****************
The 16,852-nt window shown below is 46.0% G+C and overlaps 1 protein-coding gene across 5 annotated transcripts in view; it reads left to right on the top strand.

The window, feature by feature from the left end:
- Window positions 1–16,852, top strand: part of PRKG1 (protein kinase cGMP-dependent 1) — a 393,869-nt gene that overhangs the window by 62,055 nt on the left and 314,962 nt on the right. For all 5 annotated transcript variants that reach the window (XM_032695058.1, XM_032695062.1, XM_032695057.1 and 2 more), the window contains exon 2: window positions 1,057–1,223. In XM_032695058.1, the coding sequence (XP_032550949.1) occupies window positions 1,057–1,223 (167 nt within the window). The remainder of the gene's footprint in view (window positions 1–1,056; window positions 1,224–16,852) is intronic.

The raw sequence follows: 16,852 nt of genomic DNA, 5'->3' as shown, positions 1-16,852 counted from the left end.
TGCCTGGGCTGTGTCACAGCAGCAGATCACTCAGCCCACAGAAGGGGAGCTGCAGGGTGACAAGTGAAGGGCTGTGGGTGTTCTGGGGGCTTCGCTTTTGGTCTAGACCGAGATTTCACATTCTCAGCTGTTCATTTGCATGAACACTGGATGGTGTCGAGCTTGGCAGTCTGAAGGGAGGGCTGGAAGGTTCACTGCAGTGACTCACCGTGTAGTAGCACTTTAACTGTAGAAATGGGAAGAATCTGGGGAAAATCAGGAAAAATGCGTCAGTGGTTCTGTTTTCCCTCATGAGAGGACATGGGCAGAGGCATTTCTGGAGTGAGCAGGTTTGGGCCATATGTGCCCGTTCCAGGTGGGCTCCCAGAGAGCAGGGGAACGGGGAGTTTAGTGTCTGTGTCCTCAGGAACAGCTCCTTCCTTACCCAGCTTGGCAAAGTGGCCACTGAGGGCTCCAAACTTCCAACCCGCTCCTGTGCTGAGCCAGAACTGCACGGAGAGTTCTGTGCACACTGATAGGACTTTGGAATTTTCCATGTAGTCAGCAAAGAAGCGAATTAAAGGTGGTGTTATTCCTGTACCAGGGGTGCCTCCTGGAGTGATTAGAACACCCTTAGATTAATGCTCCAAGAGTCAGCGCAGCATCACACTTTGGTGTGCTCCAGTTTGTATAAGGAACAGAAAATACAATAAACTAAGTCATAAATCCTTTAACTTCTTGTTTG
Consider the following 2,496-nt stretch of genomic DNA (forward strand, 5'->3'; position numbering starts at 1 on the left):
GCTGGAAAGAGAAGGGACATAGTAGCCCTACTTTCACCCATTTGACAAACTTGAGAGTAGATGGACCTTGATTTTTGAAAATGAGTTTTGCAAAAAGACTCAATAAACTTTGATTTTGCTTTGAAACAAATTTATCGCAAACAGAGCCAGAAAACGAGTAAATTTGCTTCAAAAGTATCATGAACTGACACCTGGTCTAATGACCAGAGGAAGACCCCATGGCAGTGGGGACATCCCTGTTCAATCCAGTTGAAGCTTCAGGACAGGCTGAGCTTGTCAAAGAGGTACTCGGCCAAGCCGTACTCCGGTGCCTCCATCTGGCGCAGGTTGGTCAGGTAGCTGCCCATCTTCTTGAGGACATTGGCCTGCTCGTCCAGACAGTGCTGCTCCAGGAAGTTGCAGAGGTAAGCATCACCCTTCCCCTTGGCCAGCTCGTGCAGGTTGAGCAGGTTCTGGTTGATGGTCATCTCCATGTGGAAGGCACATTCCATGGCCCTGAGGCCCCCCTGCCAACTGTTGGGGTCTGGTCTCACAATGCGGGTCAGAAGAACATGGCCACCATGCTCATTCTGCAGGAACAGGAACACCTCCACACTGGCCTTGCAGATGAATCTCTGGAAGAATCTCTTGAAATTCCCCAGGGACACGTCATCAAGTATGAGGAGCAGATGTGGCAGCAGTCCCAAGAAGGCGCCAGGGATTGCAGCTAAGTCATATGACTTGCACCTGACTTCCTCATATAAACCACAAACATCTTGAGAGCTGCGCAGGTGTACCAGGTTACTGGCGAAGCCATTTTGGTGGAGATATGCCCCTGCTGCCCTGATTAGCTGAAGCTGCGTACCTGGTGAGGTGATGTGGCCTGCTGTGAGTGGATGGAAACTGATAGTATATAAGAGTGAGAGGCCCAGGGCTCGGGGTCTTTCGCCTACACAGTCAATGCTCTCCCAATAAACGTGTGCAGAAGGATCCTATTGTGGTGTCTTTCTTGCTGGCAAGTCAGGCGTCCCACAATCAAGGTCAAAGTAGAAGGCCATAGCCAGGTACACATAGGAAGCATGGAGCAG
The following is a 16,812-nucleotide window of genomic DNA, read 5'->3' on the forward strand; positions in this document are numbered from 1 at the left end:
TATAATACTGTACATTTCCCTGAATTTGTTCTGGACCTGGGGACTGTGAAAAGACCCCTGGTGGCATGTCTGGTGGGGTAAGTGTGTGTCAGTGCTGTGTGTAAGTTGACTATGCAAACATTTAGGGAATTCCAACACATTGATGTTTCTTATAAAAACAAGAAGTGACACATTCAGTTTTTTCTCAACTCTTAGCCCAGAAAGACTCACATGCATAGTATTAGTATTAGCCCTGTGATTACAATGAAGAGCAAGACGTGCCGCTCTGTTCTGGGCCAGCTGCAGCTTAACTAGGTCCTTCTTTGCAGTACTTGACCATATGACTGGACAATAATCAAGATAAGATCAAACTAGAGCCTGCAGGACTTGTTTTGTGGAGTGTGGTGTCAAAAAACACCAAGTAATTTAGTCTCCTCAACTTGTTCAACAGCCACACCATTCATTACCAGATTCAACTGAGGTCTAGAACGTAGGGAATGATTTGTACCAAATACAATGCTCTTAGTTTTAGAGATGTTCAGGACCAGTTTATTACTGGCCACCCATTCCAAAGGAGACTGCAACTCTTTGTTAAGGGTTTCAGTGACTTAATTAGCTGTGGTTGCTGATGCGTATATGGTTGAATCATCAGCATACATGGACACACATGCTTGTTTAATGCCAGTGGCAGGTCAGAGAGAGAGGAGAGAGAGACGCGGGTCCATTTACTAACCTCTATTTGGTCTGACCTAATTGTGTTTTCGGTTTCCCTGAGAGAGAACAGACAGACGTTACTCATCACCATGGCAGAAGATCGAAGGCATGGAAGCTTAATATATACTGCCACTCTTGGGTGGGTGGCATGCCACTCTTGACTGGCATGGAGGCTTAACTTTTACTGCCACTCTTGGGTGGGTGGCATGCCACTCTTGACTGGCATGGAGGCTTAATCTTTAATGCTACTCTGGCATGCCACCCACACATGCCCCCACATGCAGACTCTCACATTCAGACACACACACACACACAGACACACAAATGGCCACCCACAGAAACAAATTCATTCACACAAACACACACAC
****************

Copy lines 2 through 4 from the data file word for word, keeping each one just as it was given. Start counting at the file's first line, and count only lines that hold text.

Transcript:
The window, feature by feature from the left end:
- Window positions 1–16,852, top strand: part of PRKG1 (protein kinase cGMP-dependent 1) — a 393,869-nt gene that overhangs the window by 62,055 nt on the left and 314,962 nt on the right. For all 5 annotated transcript variants that reach the window (XM_032695058.1, XM_032695062.1, XM_032695057.1 and 2 more), the window contains exon 2: window positions 1,057–1,223. In XM_032695058.1, the coding sequence (XP_032550949.1) occupies window positions 1,057–1,223 (167 nt within the window). The remainder of the gene's footprint in view (window positions 1–1,056; window positions 1,224–16,852) is intronic.

The raw sequence follows: 16,852 nt of genomic DNA, 5'->3' as shown, positions 1-16,852 counted from the left end.